Some things are better when they are shown to the audience, the film avatar had a terrible story but the visuals were so good that people were able to forgive the story as they looked at the pretty colors on the screen. Some things are better when they are not shown for example in horror a common technique in a film is to use gore which is usually not scary and is just disgusting. A horror book can create more suspense as events are drawn out and the imagination is persuaded by the author to wander into terrifying places.
In terms of intensity there are certain books that are difficult to put down once started but for most people a break from the novel is required because they generally take a long time and people have to do things like work, go out to see the sunshine, or interact with other humans. A movie, because it can shorter can create more intensity as the viewer is not forced to take a break.
Certain genres are more conducive to film than a novel such as comedy. There are books that are funny but they pale in comparison to a comedic film. It is not uncommon to see someone laugh out loud while watching a movie but it is very uncommon to see someone laughing out loud at a book. Part of why movies are better for comedy is that a film can be a shared experience between members of the audience and laughing in a group is acceptable laughing by yourself is odd.
It is common for people to say that the book was better than the movie but this does not mean that movies are inherently inferior. A movie has less time for characterization than a book which can alienate an audience who remember their characters from a novel who by comparison are given less time to develop in a film. Films and novels are better for certain genres and neither is superior to the other.
I would argue that both books and movies are capable of having deep, interesting features, characters and story lines. Some books are admittably better in book form than in movie form. The harry potter movies have many small connections between books and some things that bring the whole story together, that aren't featured in the films. While the movies do a very good job of putting the story on screen, they were intended to be books, and therefore the story loses something when put in theaters. Books can also capture what a character is thinking, while in a movie the viewer has to interpret that for themselves generally, which can be a good thing or a bad thing.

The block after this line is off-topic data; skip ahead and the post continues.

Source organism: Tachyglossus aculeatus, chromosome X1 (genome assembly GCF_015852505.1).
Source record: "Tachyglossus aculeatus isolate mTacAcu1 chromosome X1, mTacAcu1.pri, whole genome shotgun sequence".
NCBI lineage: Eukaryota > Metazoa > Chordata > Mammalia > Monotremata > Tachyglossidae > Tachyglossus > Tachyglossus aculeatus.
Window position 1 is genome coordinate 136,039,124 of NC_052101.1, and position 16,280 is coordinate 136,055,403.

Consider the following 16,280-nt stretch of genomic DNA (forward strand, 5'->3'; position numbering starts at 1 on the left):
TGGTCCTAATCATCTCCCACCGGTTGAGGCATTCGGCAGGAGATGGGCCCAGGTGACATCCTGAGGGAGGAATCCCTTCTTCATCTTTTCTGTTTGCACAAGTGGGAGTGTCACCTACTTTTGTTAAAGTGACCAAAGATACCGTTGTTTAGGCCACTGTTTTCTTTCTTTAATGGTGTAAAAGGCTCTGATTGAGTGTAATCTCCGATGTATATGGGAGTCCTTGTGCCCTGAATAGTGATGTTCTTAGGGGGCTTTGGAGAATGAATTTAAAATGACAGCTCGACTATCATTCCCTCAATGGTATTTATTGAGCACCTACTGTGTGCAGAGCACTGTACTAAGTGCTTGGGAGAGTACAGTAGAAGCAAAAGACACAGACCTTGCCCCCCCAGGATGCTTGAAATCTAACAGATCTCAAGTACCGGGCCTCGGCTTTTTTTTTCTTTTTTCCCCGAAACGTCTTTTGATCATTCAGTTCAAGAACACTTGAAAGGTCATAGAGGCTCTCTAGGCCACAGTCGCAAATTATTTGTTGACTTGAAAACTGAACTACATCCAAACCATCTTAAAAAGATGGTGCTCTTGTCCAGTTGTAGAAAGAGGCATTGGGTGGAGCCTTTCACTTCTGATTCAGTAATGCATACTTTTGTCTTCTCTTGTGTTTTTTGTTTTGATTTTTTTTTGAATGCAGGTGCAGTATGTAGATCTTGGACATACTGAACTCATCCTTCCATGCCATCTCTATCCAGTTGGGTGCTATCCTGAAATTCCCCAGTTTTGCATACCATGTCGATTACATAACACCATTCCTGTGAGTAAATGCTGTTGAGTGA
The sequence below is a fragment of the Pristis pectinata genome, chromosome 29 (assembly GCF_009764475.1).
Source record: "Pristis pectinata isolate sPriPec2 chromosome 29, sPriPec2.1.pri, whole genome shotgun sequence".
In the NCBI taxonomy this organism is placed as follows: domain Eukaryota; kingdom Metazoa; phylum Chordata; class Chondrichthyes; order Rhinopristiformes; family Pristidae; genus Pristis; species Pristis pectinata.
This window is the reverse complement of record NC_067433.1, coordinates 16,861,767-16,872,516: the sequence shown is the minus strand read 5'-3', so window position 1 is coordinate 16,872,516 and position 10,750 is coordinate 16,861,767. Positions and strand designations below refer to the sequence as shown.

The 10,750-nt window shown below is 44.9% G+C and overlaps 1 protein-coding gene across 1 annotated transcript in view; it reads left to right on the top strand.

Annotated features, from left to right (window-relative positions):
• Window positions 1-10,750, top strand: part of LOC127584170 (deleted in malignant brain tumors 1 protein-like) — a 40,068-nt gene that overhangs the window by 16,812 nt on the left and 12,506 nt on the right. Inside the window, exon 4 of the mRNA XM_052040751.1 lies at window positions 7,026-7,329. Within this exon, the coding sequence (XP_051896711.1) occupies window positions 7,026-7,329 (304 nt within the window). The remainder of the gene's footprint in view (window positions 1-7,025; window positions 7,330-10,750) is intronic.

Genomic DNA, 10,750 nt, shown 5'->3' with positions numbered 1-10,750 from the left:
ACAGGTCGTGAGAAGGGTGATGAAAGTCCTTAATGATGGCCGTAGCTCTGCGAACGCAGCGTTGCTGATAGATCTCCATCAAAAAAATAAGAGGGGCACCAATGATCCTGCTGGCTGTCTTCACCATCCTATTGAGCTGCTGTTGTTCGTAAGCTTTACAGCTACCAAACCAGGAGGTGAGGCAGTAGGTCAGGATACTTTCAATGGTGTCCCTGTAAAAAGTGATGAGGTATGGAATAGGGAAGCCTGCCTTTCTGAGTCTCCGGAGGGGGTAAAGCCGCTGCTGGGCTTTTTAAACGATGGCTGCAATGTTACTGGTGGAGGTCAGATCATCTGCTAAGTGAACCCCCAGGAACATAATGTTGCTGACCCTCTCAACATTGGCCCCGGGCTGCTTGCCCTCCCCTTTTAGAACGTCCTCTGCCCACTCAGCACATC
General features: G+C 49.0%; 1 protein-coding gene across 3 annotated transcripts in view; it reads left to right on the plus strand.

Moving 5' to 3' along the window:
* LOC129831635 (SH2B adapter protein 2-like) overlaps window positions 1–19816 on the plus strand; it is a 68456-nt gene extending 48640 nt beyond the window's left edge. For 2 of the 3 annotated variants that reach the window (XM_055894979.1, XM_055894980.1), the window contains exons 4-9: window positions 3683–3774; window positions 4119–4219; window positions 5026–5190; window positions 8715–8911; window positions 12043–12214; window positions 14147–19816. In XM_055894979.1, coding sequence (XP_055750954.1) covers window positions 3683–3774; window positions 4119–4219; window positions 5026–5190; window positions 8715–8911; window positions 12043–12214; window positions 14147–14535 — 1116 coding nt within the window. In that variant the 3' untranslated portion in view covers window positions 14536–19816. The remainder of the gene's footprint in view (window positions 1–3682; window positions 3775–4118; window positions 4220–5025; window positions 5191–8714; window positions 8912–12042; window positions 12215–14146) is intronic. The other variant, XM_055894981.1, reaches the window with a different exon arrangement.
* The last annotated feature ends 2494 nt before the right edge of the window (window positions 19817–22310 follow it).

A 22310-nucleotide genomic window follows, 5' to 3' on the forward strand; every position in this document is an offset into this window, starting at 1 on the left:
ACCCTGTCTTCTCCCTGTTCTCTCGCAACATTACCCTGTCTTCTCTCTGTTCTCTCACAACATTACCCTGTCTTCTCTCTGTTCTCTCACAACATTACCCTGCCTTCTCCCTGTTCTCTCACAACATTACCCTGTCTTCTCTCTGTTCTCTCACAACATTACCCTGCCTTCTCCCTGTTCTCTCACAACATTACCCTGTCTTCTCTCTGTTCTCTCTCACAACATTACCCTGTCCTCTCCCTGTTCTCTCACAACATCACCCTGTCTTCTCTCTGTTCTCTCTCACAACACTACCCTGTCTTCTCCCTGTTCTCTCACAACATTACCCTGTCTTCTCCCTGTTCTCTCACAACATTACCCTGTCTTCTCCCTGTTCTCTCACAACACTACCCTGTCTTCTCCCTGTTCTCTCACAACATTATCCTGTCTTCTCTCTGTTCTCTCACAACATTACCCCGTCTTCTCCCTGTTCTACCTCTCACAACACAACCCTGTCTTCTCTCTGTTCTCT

However, films are very capable of being just as much of an art form as books and just as intriguing. In the movie Casablanca, there are several motifs that appear throughout the film such as a song that plays in the background, a tipped over wine glass, and other things. The motifs would be much more obvious in a book and the story would lose the effect of the motifs being subtley in the background. Movies also capture the facial expressions of characters much better than books do. A book can merely describe what an expression looks like but in a movie, the viewer can see exactly what is going on on a characters face and have their own interpretation of what the character is thinking. In Lord of the Rings, two of the characters, Legolas and Gimley, are enemies at first and then become friends through friendly competition. The expressions on the two characters faces add a humor to the movie that is not present in the books and help the viewer get a feel for the characters, even if they are a little different than the book.
I think that stories that were intended to be books are very difficult to transfer to the screen, because of the way they are written. They are intended to get you to see a character from a specific perspective and that is lost in a film when a director trys to show something that is written down as a tangible thing when it;s not meant to be. However stories intended for the screen, woudl be difficult to put in book form for the same reasons. What a director can do with camera angle and different perspectives and motifs and emotions is just as difficult to transfer as what books are good at.
Ever since the film industry has been in existence directors have constantly used books to craft their films. For example Peter Jackson's "Lord Of The Rings" and the "Harry Potter" movies were based off of books. The real question is did the audience enjoy them?